Balanced Literacy Approach
What is balanced literacy approach?
Through a multitude of research of best practices, we at Columbus Torah Academy know that reading is acquired over many years of instruction.
The National Reading Plan has identified five essential components of reading that are: Phonemic Awareness, Phonics and Word Study, Fluency, Vocabulary and Comprehension.
A balanced literacy approach in the classroom enables all students to work on these components. A CTA, we use research based best practices to help our students be lifelong readers and writers to prepare them be College and Career ready.
K-2 Fundations Fundations is a prevention program that provides high quality instruction that has been shown to reduce the number of students who will struggle with severe reading deficits. This program is delivered to all student within the classroom. It is an integrated approach that works on the 5 components of reading–phonemic awareness, phonics, fluency, vocabulary, and comprehension strategies. In addition, Fundations teaches spelling and handwriting in explicit instruction. All of the components of Fundations are taught using a explicit, systematic, repetitive, and multisensory approach.
Units of Study for Teaching Reading Units of Study for teaching reading is a reading workshop model that was developed with over 20 years of research from the Teaching Reading and Writing Project at Columbia University. This program operates on the core belief that students must have access to high interest books, time to build reading stamina, the opportunity to respond to the text through writing and discussions with peers, and explicit instruction of reading skills and strategies. The program teaches using high expectations and rigor. The units are divided into 5-6 week sessions and go between units of reading fiction and nonfiction. Students are taught mini-lessons of reading skills and strategies that work closely with the Ohio Learning Standards that are no longer than 15 minutes. The lesson follows a predictable instructional pattern of having a connection activity, direct instruction, active engagement, and the link which provides closure of the lesson. Students are then released to work independently on their reading skills and strategies in grades 3-6th grade. Students are expected to build their reading stamina by being able to read for 30 minutes independently. As students practice, teachers provide small group instruction or one on one conferencing while maintaining data on the needs of each student in their classroom. At the end of each reading workshop, students are asked to share their new knowledge or reading strategies.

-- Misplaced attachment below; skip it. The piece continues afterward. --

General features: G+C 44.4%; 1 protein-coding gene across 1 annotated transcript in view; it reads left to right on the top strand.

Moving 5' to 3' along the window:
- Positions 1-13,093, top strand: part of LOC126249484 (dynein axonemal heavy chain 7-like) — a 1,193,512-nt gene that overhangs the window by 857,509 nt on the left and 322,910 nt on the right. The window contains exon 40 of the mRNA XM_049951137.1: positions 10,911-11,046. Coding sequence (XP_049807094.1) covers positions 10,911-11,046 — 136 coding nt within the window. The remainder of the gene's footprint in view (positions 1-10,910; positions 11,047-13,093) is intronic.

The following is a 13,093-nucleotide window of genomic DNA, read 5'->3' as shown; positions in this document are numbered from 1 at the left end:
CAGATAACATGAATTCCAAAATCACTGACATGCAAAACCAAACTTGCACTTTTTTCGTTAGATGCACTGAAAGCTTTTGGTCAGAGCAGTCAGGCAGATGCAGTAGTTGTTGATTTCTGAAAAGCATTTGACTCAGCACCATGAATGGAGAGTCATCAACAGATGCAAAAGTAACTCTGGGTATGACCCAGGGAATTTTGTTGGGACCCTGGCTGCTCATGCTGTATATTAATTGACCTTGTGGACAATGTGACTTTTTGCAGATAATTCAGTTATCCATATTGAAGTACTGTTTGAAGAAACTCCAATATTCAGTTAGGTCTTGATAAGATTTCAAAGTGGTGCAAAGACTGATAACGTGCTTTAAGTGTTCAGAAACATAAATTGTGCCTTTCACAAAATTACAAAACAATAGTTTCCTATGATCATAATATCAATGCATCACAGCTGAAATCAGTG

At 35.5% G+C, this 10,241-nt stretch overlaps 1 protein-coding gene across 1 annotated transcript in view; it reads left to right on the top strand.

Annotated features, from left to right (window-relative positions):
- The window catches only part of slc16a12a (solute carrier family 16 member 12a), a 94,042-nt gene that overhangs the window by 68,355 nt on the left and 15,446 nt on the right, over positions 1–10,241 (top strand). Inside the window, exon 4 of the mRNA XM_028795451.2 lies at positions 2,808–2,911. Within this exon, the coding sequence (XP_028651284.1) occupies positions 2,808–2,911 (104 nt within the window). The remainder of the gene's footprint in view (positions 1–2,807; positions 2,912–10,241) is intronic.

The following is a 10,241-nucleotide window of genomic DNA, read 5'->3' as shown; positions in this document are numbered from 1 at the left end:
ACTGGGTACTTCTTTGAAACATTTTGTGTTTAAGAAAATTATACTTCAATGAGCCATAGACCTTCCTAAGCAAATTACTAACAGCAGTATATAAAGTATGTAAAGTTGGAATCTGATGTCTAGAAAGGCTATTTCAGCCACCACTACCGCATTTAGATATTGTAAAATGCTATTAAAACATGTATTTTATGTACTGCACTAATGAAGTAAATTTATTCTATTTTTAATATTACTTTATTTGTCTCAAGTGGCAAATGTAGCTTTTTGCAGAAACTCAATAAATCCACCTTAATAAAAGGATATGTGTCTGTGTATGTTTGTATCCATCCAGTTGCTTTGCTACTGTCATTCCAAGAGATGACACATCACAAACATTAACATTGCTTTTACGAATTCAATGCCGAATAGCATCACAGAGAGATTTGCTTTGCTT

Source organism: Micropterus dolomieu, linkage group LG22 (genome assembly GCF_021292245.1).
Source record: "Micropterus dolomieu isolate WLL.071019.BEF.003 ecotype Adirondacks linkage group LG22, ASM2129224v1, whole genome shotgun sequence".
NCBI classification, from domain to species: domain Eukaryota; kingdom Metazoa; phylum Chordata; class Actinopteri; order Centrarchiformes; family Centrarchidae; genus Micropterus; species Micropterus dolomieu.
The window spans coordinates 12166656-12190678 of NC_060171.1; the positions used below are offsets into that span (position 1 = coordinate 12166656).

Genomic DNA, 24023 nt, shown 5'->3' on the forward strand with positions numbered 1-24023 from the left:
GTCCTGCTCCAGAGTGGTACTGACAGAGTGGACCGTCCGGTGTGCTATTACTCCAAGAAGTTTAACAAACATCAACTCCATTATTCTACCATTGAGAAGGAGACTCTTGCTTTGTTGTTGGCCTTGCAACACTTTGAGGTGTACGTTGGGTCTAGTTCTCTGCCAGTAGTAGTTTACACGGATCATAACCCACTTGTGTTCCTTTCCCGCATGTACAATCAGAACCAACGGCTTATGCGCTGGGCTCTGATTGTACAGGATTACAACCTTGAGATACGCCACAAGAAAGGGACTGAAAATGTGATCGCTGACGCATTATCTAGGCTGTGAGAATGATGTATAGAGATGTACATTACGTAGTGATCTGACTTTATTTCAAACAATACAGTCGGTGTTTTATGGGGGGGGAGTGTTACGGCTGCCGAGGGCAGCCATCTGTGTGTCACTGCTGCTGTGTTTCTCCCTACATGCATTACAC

Units of Study by Grade:
Unit 1: Reading Growth Spurt
Unit 2: Becoming Experts: Reading Nonfiction
Units 3: Bigger Books Mean Amping Up Reading Power
Unit 4: Series Book Club
Unit 1: Building a Reading Life
Unit 2: Reading to Learn: Grasping Main Idea and Text Structures
Units 3: Character Studies
Unit 4: Research Clubs: Elephants, Penguins, Frogs, Oh My!
Unit 1: Interpreting Characters; The heart of a story
Unit 2: Reading Weather, Reading the World
Units 3: Reading History: The American Revolution
Unit 4: Historical Book Clubs
Unit 1: Interpretation Book Clubs: Analyzing Themes
Unit 2: Tackling Complexity: Moving Up Levels of Nonfiction
Units 3: Argument and Advocacy: Researching Debatable Issues
Unit 4: Fantasy Book Clubs: The magic of themes and symbols
Unit 1: A deep study of Character
Unit 2: Tapping the Power of Nonfiction
Units 3: Social Issues Book Club
Collins Writing-Writing Across the Curriculum Collins Writing Program has been proven to show student success across all subject areas. Students at Columbus Torah Academy are asked not only to write in English Language Arts but in Judaic Studies, Math, Science, and Social Studies. Collins Writing aligns with the 3 types of writing that students are expected to be able to produce based on the Ohio Learning Standards: opinion/argumentative writing, informative writing, and narrative writing. It explicitly teaches students 5 different writing:
Type 1: Capturing Ideas
Type 2: Respond Correctly to a writing prompts
Type 3: Correct Focus Correction Areas (FCAs)
Type 4: Peer Edit for Focus Correction Areas (FCAs)
Type 5: Publish
Collins writing ask teachers to create clear writing rubrics. These are called Focus Correction Areas (FCAs) and it gives students clear direction in their writing. Further, it allows teachers to focus their grading within the writing sample.
Gliding Our Way Through a CTA Day
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